11-07-2019 02:30 PM - last edited on 11-07-2019 03:51 PM by Cheron-Z
Hello, I recently was gifted a HP laptop. It's a 15-db0xxx with an R5 processor, 8gb of 1833 DDR4 ram, etc.
When I received the device, I had noticed it being exceptionally slow intermittently so when I had time I used the support assistant, which did not help the issue with it's automated guide. So I called HP tech support and thus begins my journey.
The 1st representative was very nice and as tier 1 tech support, she did a great job but had to transfer me after we had determined it was not a hardware issue. The tier 2 tech support had a solution but wanted to charge me a one time activation fee and a monthly fee for said tech support on a new product, I pointed out that in Canada, we have an implied warranty which means the goods sold have to function within reason for their intended purpose but was told by the rep and their supervisor that due to HP company policy they did not have the power to waive the fee for this specific issue.
At this point I send an email to the CEO. It reads as follows and sums up my standpoint very well.
Hello, I recently was gifted an HP laptop. As a brand new product it was receiving System Interrupts up to 90% intermittently. The 1st representative did basic troubleshooting and was great, however once we had figured out that the System Interrupts were not a result of a hardware issue, I was transferred to another department who wanted to charge me a fair bit of money to troubleshoot a brand new issue.
My concern is that in Canada, we have implied warranties and implied warranties mean "The implied warranty normally states that the goods be of "merchantable quality" and fit for the purpose for which they were sold."
As 90% CPU usage from System Interrupts makes the computer unusable at points, for even basic tasks, I'd say this qualifies that it is not fit for the purpose for which it was sold.
What I had suggested to the representative and their supervisor is that due to how new the product is and how debilitating having 90% of your CPU used by system interrupts is, that they wave the fees for providing tech support for this specific incident and I was told that the representative, the supervisor and the supervisor's supervisor do not have the ability to make that decision due to company policy.
What I suggest as a solution remains the same, all I want is a reasonably working laptop within the same price bracket as my laptop and I am willing to go through troubleshooting to that end, provided that it does not cost additional money as this issue was "out of the box" and makes it an implied warranty issue.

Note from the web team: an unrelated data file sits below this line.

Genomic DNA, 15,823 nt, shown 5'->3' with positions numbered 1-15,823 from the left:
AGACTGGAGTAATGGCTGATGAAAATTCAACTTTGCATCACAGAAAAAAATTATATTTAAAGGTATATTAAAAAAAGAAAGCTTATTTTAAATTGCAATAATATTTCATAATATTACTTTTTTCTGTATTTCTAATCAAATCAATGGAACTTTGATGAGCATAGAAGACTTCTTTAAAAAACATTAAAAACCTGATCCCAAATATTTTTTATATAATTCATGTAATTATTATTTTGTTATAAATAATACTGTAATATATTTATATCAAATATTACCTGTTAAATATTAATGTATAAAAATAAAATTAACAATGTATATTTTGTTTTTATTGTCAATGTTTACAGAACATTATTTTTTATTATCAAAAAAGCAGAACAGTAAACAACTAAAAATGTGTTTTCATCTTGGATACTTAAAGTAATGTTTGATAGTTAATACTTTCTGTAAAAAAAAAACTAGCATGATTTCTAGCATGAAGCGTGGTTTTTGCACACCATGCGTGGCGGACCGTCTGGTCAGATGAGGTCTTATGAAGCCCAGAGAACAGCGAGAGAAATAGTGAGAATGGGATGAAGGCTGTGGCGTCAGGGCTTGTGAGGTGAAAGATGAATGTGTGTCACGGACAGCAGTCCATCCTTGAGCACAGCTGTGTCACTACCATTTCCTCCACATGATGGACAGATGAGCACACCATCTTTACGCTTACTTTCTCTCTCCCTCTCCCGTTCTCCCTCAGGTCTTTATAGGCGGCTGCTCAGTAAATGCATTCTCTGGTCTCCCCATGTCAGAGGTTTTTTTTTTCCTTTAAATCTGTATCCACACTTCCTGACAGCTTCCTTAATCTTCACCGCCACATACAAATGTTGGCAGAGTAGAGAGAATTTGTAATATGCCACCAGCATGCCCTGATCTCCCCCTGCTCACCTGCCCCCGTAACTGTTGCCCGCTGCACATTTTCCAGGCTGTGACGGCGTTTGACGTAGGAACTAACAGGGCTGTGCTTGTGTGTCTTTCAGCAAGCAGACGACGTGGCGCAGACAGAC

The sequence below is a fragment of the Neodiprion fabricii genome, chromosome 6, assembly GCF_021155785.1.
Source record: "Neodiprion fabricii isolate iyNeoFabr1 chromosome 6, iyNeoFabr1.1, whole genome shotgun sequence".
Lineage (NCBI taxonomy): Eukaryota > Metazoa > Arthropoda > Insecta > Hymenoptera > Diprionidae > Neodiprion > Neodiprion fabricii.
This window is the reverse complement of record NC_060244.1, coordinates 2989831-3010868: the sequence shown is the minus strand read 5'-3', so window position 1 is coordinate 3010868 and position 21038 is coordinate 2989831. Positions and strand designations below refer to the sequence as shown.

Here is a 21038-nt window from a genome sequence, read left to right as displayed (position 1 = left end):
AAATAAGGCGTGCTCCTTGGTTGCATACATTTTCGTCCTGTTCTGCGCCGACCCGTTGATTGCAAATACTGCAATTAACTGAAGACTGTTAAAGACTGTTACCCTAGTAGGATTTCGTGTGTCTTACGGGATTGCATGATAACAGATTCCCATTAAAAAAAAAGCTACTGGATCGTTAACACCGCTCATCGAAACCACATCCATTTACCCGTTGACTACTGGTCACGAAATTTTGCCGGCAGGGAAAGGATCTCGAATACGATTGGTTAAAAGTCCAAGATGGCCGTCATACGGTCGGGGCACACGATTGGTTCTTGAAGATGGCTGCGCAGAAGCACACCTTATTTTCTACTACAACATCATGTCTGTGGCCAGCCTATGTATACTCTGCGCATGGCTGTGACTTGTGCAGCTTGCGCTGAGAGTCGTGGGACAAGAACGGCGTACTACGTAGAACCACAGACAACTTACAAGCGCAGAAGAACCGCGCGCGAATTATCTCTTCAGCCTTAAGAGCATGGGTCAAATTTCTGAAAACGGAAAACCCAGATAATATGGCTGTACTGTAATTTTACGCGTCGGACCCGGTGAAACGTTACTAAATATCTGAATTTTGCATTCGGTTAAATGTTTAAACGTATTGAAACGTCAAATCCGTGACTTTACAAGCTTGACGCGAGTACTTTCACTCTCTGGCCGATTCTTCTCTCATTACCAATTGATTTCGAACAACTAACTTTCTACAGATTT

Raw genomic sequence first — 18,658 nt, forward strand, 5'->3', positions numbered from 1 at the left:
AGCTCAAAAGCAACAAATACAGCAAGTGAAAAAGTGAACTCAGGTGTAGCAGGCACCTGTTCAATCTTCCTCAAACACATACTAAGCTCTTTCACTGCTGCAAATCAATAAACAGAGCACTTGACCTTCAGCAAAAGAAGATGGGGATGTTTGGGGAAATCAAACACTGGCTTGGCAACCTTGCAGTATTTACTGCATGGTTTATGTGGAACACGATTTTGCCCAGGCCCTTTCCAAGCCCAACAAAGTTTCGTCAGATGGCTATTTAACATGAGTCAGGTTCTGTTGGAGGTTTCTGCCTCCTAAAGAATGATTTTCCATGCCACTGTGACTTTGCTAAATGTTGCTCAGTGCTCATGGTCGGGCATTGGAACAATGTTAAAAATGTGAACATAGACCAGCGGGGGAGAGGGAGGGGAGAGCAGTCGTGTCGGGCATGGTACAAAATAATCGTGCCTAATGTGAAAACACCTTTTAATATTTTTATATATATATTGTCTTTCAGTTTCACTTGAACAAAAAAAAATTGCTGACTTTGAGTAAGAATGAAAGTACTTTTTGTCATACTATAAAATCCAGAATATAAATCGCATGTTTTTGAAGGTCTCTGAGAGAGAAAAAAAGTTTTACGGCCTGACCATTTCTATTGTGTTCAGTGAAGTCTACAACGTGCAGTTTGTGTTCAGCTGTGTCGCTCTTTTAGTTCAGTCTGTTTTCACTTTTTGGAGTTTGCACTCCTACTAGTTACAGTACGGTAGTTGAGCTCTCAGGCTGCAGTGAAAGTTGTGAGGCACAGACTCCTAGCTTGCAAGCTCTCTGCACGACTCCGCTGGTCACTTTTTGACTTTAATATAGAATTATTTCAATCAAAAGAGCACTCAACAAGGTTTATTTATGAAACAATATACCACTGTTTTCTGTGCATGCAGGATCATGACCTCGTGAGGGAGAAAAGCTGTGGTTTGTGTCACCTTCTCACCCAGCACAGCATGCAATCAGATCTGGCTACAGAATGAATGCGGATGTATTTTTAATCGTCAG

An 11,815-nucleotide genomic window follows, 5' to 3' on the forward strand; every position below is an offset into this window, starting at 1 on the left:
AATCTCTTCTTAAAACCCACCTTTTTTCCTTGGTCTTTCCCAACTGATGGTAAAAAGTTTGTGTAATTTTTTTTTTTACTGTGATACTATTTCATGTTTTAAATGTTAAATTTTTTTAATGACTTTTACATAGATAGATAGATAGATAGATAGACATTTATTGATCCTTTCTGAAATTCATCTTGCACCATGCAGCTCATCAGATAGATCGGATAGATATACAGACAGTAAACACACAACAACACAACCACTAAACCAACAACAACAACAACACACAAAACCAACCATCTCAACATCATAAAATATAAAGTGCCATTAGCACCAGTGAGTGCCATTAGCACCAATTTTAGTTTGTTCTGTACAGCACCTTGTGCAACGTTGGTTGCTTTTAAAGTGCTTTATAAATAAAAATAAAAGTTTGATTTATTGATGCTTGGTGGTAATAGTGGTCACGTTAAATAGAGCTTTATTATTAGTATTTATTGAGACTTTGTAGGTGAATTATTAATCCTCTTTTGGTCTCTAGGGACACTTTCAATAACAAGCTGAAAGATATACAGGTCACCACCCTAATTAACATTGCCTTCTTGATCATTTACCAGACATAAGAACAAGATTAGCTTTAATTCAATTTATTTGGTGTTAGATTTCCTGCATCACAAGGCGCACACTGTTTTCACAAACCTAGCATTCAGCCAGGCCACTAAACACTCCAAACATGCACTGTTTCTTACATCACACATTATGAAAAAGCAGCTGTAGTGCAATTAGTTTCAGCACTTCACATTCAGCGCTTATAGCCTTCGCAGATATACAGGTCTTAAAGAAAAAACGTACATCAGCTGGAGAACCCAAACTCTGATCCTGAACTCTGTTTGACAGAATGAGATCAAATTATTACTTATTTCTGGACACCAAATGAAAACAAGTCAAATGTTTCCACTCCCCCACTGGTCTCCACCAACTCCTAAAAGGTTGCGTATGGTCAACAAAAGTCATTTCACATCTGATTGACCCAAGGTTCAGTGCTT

Please do right by your customer.
All I want is for HP to follow Canadian law and either offer an exchange, a refund or free tech support for my brand new laptop. Ideally, the tech support as I need a functioning laptop. I don't think this is an unreasonable ask. 
Solved! Go to Solution.
11-07-2019 02:58 PM
This is ONLY a self-help Community -- so threatening here with legal action accomplishes nothing!
To take this to HP, you will have to contact HP Customer Support directly and ask for information to get to their Legal department -- as we are not permitted to make any statements regarding warranties and/or equipment replacement or refunds.
For the US or Canada, contact information is on this page: http://www8.hp.com/us/en/contact-hp/phone-assist.html#section1
NOTE: After you get through, stay on the line until you are finally able to talk to some one -- it can take a while!
***Please mark Accept As Solution if my post solved your problem***
I am a volunteer and I do not work for, nor represent, HP
11-07-2019 03:24 PM - last edited on 11-07-2019 04:02 PM by Cheron-Z
Thanks for taking the time to respond. I was hoping an HP employee would see this and forward it to the appropriate channel.  and I'd prefer it to remain that way but I do have consumer rights which are not being honored by HP and that is an issue!
I'll try to contact HP again and see what happens.
11-07-2019 03:48 PM
Please look for a private message from me requesting additional information. Keep in mind not to publicly post personal information (serial numbers and case details).
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